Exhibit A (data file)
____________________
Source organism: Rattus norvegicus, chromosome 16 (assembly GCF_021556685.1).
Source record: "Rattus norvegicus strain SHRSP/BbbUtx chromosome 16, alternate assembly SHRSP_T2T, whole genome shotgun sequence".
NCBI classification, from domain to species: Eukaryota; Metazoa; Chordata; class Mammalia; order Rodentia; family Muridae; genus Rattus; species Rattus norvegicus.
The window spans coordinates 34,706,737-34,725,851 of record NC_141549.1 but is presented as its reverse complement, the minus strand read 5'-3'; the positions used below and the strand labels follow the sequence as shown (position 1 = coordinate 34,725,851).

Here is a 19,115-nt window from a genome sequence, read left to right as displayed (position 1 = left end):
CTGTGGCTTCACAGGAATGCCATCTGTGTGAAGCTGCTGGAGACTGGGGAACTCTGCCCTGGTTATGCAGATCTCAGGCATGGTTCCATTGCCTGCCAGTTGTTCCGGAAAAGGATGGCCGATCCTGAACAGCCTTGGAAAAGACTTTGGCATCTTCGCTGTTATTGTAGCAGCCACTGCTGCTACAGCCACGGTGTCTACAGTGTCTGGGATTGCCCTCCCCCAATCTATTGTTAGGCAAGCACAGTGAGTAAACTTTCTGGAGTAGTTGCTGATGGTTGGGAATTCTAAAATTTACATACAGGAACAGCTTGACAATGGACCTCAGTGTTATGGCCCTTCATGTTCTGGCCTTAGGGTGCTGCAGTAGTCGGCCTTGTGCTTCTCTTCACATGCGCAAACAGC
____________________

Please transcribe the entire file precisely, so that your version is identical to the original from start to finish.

Source organism: Rattus norvegicus, chromosome 16 (assembly GCF_021556685.1).
Source record: "Rattus norvegicus strain SHRSP/BbbUtx chromosome 16, alternate assembly SHRSP_T2T, whole genome shotgun sequence".
NCBI classification, from domain to species: Eukaryota; Metazoa; Chordata; class Mammalia; order Rodentia; family Muridae; genus Rattus; species Rattus norvegicus.
The window spans coordinates 34,706,737-34,725,851 of record NC_141549.1 but is presented as its reverse complement, the minus strand read 5'-3'; the positions used below and the strand labels follow the sequence as shown (position 1 = coordinate 34,725,851).

Here is a 19,115-nt window from a genome sequence, read left to right as displayed (position 1 = left end):
CTGTGGCTTCACAGGAATGCCATCTGTGTGAAGCTGCTGGAGACTGGGGAACTCTGCCCTGGTTATGCAGATCTCAGGCATGGTTCCATTGCCTGCCAGTTGTTCCGGAAAAGGATGGCCGATCCTGAACAGCCTTGGAAAAGACTTTGGCATCTTCGCTGTTATTGTAGCAGCCACTGCTGCTACAGCCACGGTGTCTACAGTGTCTGGGATTGCCCTCCCCCAATCTATTGTTAGGCAAGCACAGTGAGTAAACTTTCTGGAGTAGTTGCTGATGGTTGGGAATTCTAAAATTTACATACAGGAACAGCTTGACAATGGACCTCAGTGTTATGGCCCTTCATGTTCTGGCCTTAGGGTGCTGCAGTAGTCGGCCTTGTGCTTCTCTTCACATGCGCAAACAGC